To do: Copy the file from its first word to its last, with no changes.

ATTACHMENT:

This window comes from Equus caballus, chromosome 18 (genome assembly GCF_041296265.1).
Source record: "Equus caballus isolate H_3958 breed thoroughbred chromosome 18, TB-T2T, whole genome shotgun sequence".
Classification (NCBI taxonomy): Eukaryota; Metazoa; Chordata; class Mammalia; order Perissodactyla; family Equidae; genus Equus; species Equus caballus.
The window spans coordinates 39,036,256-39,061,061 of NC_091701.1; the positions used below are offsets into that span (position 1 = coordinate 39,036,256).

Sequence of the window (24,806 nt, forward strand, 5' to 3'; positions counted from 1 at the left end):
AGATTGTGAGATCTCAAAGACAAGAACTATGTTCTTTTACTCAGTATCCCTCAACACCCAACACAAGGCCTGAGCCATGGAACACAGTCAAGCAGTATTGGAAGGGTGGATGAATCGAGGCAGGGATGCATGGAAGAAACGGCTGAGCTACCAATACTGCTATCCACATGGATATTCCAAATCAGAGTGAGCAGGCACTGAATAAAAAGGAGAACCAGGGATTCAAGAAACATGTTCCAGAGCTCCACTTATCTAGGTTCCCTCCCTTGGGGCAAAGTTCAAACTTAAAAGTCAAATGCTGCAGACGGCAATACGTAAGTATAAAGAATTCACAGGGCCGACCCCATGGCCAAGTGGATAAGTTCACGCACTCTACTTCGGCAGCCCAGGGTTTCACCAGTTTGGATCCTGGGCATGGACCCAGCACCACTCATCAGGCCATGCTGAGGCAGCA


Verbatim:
This window comes from Equus caballus, chromosome 18 (genome assembly GCF_041296265.1).
Source record: "Equus caballus isolate H_3958 breed thoroughbred chromosome 18, TB-T2T, whole genome shotgun sequence".
Classification (NCBI taxonomy): Eukaryota; Metazoa; Chordata; class Mammalia; order Perissodactyla; family Equidae; genus Equus; species Equus caballus.
The window spans coordinates 39,036,256-39,061,061 of NC_091701.1; the positions used below are offsets into that span (position 1 = coordinate 39,036,256).

Sequence of the window (24,806 nt, forward strand, 5' to 3'; positions counted from 1 at the left end):
AGATTGTGAGATCTCAAAGACAAGAACTATGTTCTTTTACTCAGTATCCCTCAACACCCAACACAAGGCCTGAGCCATGGAACACAGTCAAGCAGTATTGGAAGGGTGGATGAATCGAGGCAGGGATGCATGGAAGAAACGGCTGAGCTACCAATACTGCTATCCACATGGATATTCCAAATCAGAGTGAGCAGGCACTGAATAAAAAGGAGAACCAGGGATTCAAGAAACATGTTCCAGAGCTCCACTTATCTAGGTTCCCTCCCTTGGGGCAAAGTTCAAACTTAAAAGTCAAATGCTGCAGACGGCAATACGTAAGTATAAAGAATTCACAGGGCCGACCCCATGGCCAAGTGGATAAGTTCACGCACTCTACTTCGGCAGCCCAGGGTTTCACCAGTTTGGATCCTGGGCATGGACCCAGCACCACTCATCAGGCCATGCTGAGGCAGCA